SQL Server concatenation operator receives one or more inputs and returns all the rows from each input stream. In general we can see this in action while using UNION ALL. We can say, concatenation can receive more than one input and is both logical and physical operator.
In today’s blog post we will first explore some basic but important points on execution plan operators then tomorrow go into detail on the subject.
All the operators used in execution plans implements three methods, to name them Init(), GetNext() and Close(). If any operator receives more than one inputs, Init() will process them and concatenation is one of such operators.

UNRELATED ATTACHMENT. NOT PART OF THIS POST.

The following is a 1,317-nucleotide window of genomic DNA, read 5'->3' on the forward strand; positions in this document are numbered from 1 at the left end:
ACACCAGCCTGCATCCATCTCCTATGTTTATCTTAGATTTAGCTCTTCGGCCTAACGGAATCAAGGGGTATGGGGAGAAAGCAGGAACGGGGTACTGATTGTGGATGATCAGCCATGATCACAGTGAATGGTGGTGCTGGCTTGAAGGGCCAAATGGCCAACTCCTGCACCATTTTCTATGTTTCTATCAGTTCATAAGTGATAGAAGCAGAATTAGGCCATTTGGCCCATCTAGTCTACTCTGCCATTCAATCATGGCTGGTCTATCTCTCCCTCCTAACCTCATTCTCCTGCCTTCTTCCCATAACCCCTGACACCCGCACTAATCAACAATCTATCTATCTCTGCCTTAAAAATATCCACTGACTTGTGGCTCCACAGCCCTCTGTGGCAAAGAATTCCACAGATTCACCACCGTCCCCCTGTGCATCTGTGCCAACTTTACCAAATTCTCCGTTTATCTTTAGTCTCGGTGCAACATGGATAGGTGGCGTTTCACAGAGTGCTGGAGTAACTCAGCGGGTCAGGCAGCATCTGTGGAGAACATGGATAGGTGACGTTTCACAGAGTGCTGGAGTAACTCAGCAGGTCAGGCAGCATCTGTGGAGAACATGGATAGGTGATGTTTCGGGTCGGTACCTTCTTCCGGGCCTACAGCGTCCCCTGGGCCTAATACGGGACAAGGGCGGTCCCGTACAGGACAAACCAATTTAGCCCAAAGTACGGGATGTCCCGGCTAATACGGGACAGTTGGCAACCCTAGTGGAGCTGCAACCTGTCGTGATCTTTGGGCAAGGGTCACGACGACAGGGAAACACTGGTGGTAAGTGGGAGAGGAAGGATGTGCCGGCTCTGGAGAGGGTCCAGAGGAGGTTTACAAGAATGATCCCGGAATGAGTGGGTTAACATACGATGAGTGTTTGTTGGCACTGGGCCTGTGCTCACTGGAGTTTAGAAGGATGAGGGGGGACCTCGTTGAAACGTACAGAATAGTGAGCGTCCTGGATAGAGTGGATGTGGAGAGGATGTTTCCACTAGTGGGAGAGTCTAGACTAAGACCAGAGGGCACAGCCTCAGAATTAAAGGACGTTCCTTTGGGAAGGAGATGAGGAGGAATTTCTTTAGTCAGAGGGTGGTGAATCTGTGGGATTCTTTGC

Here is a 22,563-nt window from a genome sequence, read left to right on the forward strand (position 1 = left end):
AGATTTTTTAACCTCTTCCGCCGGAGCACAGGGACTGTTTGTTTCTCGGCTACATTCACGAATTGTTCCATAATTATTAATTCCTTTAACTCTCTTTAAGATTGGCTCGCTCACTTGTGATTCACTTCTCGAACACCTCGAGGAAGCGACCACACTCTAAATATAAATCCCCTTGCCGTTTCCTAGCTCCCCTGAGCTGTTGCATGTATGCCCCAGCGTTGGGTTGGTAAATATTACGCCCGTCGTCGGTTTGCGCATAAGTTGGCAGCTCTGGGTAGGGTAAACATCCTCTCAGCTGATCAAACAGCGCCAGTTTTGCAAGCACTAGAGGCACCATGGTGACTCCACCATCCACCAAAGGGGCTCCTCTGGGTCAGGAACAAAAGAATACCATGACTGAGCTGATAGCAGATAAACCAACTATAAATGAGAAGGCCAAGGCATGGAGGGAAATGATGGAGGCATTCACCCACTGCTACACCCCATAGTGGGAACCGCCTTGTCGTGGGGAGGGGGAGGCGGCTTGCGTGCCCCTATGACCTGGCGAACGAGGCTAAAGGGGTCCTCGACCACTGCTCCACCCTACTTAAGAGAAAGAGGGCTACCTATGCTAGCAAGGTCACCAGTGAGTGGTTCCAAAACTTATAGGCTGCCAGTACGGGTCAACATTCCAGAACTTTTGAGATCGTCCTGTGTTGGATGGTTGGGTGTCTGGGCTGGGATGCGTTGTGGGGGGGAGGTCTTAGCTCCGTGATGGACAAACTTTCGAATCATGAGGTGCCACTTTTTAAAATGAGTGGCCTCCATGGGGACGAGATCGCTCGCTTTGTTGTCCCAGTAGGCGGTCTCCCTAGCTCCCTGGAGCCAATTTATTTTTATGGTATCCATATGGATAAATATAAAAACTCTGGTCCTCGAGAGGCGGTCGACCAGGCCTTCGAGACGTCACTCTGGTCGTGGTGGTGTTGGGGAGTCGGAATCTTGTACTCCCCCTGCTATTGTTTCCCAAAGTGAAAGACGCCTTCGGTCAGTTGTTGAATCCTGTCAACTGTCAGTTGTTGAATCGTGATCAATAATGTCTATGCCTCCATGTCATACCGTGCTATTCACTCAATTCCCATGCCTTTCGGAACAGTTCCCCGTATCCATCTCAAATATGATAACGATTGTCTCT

Concatenation operator will be initialized by calling Init() method. This will also set up data structures. GetNext() method is called next then to read subsequent rows of the input data and continues until it has read all rows from the input data.
Let’s take the following query statement as the sample for today before jumping on to the actual operator.
USE [AdventureWorks2012] SELECT * FROM [Person].[Person] A INNER JOIN [Person].[Person] B ON A.BusinessEntityID = B.BusinessEntityID
As can be seen, query statement is using Merge operator (we are going to cover in future) to join the tables and is receiving two inputs i.e. Person.Person table twice and same can be observed in text plan as well.
In tomorrow’s post we are going to see how do we derive to concatenation operator from here.